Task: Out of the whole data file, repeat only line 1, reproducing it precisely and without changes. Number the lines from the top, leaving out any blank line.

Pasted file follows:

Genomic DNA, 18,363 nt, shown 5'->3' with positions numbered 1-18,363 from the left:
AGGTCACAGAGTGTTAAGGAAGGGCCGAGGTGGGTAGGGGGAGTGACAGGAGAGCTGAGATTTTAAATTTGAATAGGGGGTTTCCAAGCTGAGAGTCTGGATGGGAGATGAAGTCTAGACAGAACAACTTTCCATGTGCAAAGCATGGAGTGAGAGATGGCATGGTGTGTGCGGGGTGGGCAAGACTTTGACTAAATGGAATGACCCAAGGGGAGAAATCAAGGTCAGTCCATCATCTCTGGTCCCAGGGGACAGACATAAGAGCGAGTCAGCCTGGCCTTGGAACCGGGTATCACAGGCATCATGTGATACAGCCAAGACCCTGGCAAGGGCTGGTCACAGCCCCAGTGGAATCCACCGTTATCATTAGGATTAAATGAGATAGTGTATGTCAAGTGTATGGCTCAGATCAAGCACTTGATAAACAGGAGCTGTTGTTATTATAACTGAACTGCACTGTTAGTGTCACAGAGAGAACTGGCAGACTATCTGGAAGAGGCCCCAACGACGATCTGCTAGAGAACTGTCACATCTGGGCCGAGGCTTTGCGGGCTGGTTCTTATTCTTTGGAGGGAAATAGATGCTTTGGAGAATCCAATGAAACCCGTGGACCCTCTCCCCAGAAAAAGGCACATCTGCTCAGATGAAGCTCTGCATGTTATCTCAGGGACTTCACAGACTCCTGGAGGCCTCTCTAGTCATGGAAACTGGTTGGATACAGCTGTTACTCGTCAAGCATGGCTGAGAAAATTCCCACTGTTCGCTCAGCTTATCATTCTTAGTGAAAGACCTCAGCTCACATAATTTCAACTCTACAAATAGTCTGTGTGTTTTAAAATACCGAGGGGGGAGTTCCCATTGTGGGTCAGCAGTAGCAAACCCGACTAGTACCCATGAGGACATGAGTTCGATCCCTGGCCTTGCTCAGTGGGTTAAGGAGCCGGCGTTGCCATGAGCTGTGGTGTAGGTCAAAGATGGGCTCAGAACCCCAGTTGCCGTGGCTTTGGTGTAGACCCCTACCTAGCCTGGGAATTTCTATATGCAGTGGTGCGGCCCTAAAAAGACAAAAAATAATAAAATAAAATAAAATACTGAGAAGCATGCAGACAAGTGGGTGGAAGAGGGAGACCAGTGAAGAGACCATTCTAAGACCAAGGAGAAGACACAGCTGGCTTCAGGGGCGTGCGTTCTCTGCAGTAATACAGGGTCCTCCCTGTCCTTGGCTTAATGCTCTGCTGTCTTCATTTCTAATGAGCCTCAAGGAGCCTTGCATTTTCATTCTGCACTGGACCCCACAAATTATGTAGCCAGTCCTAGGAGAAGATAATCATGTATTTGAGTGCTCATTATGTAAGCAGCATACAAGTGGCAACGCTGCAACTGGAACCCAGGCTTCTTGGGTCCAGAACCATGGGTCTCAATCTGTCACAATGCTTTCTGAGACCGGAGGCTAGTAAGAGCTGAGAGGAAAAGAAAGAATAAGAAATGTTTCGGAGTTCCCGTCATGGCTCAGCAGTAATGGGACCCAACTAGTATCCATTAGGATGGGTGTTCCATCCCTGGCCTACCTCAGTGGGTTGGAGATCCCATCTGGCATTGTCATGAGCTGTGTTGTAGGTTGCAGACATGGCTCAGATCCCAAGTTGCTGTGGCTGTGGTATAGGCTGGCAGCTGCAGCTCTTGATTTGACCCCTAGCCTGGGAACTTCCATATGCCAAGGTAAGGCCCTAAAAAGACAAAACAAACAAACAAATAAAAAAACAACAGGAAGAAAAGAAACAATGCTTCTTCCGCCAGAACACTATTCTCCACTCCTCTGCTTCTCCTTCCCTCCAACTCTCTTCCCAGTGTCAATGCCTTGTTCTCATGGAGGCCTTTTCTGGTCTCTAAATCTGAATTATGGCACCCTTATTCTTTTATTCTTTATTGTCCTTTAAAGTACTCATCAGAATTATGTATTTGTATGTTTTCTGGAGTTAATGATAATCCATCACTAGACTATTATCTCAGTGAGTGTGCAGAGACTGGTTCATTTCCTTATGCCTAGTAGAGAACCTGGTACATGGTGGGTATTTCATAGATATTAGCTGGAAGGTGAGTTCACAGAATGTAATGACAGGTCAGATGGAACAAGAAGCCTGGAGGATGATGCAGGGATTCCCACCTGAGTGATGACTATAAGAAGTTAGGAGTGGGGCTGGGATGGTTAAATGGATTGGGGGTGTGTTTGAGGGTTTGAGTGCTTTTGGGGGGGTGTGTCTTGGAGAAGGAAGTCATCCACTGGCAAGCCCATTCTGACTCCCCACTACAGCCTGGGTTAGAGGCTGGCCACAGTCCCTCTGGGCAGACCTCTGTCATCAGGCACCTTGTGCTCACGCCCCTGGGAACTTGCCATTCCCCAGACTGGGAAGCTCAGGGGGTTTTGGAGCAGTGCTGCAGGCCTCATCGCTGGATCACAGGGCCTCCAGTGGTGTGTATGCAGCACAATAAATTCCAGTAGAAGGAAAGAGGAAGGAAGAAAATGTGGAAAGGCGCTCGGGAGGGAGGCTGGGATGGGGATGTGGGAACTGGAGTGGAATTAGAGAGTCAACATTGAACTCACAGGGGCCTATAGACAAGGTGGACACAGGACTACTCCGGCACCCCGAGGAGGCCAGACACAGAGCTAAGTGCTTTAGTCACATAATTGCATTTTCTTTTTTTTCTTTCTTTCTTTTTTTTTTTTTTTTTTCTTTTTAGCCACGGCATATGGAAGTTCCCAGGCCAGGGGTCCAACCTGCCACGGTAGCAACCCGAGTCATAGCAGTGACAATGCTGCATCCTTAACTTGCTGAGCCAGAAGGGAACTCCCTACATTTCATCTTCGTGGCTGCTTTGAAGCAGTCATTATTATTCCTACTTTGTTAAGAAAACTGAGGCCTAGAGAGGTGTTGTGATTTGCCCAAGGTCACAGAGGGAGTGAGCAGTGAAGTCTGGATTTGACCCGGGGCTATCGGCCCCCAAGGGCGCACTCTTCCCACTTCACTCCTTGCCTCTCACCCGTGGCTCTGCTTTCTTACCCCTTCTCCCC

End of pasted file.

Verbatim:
Genomic DNA, 18,363 nt, shown 5'->3' with positions numbered 1-18,363 from the left: